–which are vital– but also on quite detailed training of community members to ensure that at least some in each mapped community are comfortable with the details of the technology and the way it is being used to represent local knowledge. Unduly abbreviated training is the main weakness in many projects. Since maps are just tools in a much longer process of establishing a community’s control over its lands and natural resources, the long term usefulness of mapping projects also depends on adequate capacity-building and community mobilisation. A frequent complaint is that outside donors tend not to provide enough funds for this element, as they seek quick and visible results and are wary of creating dependency –a legitimate concern.

Participatory mapping is here to stay as part of the tool-kit used by the indigenous movement. Communities have discovered that it is powerful, as much for community organising, strategising and control as for communicating local visions to outsiders. Mapping can help build community coherence and reaffirm the value and importance of traditional knowledge, recreating respect for elders and customary resource management practices.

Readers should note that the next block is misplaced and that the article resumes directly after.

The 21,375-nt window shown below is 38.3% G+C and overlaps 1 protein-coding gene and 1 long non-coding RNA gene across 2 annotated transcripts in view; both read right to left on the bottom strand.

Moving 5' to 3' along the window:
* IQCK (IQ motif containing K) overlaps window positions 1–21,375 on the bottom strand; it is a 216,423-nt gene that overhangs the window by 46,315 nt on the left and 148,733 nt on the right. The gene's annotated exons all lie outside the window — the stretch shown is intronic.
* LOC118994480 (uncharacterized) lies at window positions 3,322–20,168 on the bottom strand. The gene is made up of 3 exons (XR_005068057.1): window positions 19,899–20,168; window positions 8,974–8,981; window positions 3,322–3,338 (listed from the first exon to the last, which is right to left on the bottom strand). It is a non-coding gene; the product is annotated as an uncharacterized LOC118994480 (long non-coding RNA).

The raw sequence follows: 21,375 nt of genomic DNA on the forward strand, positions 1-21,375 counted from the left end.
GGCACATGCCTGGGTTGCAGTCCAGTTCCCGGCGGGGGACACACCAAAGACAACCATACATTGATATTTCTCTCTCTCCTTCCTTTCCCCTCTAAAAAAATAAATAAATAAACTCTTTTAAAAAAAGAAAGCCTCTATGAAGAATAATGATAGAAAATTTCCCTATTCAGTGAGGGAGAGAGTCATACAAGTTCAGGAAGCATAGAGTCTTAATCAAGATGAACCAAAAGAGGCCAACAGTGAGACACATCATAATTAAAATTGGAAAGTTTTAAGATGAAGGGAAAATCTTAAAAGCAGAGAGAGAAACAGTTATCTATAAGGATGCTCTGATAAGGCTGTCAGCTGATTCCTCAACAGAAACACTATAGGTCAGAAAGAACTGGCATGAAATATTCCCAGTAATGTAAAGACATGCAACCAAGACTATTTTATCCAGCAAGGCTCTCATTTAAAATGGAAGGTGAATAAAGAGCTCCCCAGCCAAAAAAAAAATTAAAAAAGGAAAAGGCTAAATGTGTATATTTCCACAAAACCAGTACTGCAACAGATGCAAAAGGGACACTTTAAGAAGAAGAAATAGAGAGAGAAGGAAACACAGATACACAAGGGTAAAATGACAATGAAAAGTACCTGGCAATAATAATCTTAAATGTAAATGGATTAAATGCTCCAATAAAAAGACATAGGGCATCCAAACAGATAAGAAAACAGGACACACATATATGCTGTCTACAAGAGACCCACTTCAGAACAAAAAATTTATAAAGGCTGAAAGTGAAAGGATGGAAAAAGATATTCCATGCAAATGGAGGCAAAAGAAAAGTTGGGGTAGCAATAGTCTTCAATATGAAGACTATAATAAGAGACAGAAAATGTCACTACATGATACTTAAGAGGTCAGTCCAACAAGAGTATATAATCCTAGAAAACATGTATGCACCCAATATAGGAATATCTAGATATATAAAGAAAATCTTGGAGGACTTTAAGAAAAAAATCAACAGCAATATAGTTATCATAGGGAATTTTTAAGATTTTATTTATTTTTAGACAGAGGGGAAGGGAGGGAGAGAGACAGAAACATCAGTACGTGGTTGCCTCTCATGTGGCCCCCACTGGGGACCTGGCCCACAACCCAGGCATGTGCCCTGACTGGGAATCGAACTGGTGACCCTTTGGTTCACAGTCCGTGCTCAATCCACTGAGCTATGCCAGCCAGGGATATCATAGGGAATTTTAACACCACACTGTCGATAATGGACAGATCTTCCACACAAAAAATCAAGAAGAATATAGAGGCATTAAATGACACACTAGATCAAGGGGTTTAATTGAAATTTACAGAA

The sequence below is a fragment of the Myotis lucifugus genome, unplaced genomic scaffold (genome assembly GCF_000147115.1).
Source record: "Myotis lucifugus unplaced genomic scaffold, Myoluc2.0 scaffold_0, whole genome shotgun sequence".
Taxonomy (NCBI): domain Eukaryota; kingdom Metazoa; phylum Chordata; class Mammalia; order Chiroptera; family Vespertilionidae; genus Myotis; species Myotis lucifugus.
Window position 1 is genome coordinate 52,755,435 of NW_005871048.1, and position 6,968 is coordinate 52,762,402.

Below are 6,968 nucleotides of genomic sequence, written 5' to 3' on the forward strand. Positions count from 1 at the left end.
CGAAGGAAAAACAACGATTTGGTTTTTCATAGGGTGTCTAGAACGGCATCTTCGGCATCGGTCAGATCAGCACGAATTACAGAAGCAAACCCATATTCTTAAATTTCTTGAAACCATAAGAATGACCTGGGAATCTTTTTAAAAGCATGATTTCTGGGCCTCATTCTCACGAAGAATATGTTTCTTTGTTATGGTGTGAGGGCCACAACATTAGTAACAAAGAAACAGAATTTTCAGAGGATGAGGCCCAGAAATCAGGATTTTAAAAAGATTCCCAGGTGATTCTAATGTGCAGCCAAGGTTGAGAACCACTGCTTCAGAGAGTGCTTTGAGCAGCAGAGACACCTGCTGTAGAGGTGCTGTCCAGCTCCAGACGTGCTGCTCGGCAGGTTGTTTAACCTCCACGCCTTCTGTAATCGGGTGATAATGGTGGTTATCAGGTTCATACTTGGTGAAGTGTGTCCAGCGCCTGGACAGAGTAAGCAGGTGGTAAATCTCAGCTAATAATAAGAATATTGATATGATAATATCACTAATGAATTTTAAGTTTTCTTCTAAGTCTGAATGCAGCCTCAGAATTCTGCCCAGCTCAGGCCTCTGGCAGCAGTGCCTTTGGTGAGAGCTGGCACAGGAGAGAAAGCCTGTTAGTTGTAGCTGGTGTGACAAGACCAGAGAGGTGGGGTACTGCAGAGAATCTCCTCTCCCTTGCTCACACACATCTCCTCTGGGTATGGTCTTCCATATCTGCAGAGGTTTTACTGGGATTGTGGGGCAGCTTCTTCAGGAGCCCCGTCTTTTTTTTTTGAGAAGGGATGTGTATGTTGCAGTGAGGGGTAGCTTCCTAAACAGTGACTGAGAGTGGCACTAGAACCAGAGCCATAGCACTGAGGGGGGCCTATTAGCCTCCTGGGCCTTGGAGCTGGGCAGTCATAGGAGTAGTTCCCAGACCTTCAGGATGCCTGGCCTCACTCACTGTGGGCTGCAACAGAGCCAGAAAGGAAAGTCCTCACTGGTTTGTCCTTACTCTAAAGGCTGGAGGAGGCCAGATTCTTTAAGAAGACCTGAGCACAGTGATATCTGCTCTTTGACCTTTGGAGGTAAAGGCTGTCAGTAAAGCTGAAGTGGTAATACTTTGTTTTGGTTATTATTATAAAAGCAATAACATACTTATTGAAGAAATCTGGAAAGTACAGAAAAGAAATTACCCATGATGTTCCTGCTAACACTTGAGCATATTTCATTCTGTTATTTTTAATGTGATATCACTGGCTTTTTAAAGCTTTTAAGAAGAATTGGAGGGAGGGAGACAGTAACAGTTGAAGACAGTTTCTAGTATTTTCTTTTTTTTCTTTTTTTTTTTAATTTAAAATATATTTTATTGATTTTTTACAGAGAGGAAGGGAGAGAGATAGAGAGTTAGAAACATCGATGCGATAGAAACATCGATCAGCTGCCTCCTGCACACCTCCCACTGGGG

Perhaps one of the most important benefits of the mapping movement is that it has provided a tool for the indigenous leadership to address community-level concerns, thus helping them maintain ties with their constituents as they engage in political negotiations at the national level. Maps have also proved vitally important tools to indigenous communities confronting the impositions of logging, mining, plantation and conservation schemes. By use of maps, communities and NGOs have been able to demonstrate conclusively the overlaps between indigenous lands and imposed concessions. They have also been used to expose the incompetence of different line ministries, whose maps are so very often erroneous and have created horrendous confusions in the overlap between different jurisdictions and concessions.

Initial enthusiasm for community-mapping led to it being considered a ‘magic bullet’ that could resolve land conflicts and promote community-based forest management, in one shot. Experience has quickly taught most of those involved that mapping is just a tool –a very powerful tool in the right hands– in a much longer struggle to reform land ownership systems, indigenous self-governance and government systems of administration. To be effective, mapping exercises need to be integrated into long term community strategies and be clearly linked to broader strategies for legal, policy and institutional reforms. The charge that the mapping ‘craze’ has diverted attention away from other pressing issues –like political organisation, tenure reform, legal changes and national policy reforms– has some weight. However, the lessons are being learned fast and a more skilled and mature mapping ‘movement’ is emerging as a result.

By Marcus Colchester, Forest Peoples Programme, e-mail: marcus@fppwrm.gn.apc.org